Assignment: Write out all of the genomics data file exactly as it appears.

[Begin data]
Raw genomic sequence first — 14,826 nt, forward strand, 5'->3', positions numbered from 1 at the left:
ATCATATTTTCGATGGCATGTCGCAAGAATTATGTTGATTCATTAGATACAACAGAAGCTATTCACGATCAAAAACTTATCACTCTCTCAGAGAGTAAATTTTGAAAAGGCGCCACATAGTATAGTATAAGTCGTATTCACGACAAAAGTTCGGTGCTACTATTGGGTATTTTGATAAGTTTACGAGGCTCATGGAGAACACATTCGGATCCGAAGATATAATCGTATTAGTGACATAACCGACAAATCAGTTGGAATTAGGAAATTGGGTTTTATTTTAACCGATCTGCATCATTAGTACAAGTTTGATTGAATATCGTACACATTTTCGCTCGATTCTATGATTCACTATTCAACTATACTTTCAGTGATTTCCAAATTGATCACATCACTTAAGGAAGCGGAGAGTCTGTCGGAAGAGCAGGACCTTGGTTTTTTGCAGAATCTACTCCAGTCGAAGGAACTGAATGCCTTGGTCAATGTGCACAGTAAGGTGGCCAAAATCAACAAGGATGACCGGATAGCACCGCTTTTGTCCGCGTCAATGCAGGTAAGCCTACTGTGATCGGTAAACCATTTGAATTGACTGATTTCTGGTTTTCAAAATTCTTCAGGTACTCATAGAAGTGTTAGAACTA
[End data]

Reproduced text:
Raw genomic sequence first — 14,826 nt, forward strand, 5'->3', positions numbered from 1 at the left:
ATCATATTTTCGATGGCATGTCGCAAGAATTATGTTGATTCATTAGATACAACAGAAGCTATTCACGATCAAAAACTTATCACTCTCTCAGAGAGTAAATTTTGAAAAGGCGCCACATAGTATAGTATAAGTCGTATTCACGACAAAAGTTCGGTGCTACTATTGGGTATTTTGATAAGTTTACGAGGCTCATGGAGAACACATTCGGATCCGAAGATATAATCGTATTAGTGACATAACCGACAAATCAGTTGGAATTAGGAAATTGGGTTTTATTTTAACCGATCTGCATCATTAGTACAAGTTTGATTGAATATCGTACACATTTTCGCTCGATTCTATGATTCACTATTCAACTATACTTTCAGTGATTTCCAAATTGATCACATCACTTAAGGAAGCGGAGAGTCTGTCGGAAGAGCAGGACCTTGGTTTTTTGCAGAATCTACTCCAGTCGAAGGAACTGAATGCCTTGGTCAATGTGCACAGTAAGGTGGCCAAAATCAACAAGGATGACCGGATAGCACCGCTTTTGTCCGCGTCAATGCAGGTAAGCCTACTGTGATCGGTAAACCATTTGAATTGACTGATTTCTGGTTTTCAAAATTCTTCAGGTACTCATAGAAGTGTTAGAACTA